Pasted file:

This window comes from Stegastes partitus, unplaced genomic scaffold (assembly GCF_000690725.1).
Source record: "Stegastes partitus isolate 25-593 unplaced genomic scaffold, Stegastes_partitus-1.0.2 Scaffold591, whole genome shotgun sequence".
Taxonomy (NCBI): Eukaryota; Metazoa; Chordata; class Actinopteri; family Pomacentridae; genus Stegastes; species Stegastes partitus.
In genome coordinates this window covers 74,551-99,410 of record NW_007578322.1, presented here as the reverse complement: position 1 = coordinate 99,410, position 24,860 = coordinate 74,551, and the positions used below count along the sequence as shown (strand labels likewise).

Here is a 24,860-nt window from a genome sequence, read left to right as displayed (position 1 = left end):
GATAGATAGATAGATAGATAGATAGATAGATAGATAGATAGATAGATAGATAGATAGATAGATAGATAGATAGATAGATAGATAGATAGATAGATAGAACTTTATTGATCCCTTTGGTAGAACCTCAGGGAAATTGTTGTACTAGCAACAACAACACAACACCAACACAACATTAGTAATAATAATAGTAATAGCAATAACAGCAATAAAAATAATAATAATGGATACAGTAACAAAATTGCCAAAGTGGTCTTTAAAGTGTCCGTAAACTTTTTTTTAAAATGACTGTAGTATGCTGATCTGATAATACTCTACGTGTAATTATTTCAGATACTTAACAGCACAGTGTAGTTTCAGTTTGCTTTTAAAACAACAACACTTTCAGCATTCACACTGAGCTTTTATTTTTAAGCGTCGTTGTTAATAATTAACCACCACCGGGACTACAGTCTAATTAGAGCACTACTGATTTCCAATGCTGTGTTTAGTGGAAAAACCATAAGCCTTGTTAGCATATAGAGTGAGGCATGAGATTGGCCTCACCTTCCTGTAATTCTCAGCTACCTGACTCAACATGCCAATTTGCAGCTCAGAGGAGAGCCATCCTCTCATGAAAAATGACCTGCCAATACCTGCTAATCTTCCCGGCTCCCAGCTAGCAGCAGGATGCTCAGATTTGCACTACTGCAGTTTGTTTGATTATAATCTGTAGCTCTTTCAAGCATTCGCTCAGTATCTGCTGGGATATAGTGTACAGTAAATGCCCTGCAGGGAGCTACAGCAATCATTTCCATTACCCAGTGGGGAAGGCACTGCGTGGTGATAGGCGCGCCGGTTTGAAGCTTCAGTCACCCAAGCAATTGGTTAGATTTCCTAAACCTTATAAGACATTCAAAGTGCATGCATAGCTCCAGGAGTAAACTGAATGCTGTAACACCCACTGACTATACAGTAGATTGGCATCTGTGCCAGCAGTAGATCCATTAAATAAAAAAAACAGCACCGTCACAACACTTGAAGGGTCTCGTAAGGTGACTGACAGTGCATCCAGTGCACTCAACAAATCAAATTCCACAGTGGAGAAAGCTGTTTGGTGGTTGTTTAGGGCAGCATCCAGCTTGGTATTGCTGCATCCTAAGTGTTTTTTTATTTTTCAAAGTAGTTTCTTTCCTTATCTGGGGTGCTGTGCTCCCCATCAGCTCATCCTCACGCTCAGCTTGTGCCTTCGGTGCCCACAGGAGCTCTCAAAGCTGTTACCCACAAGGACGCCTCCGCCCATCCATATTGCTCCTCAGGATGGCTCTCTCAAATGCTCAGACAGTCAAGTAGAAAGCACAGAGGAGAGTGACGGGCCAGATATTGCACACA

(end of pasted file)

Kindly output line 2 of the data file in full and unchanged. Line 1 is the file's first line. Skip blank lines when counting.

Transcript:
Source record: "Stegastes partitus isolate 25-593 unplaced genomic scaffold, Stegastes_partitus-1.0.2 Scaffold591, whole genome shotgun sequence".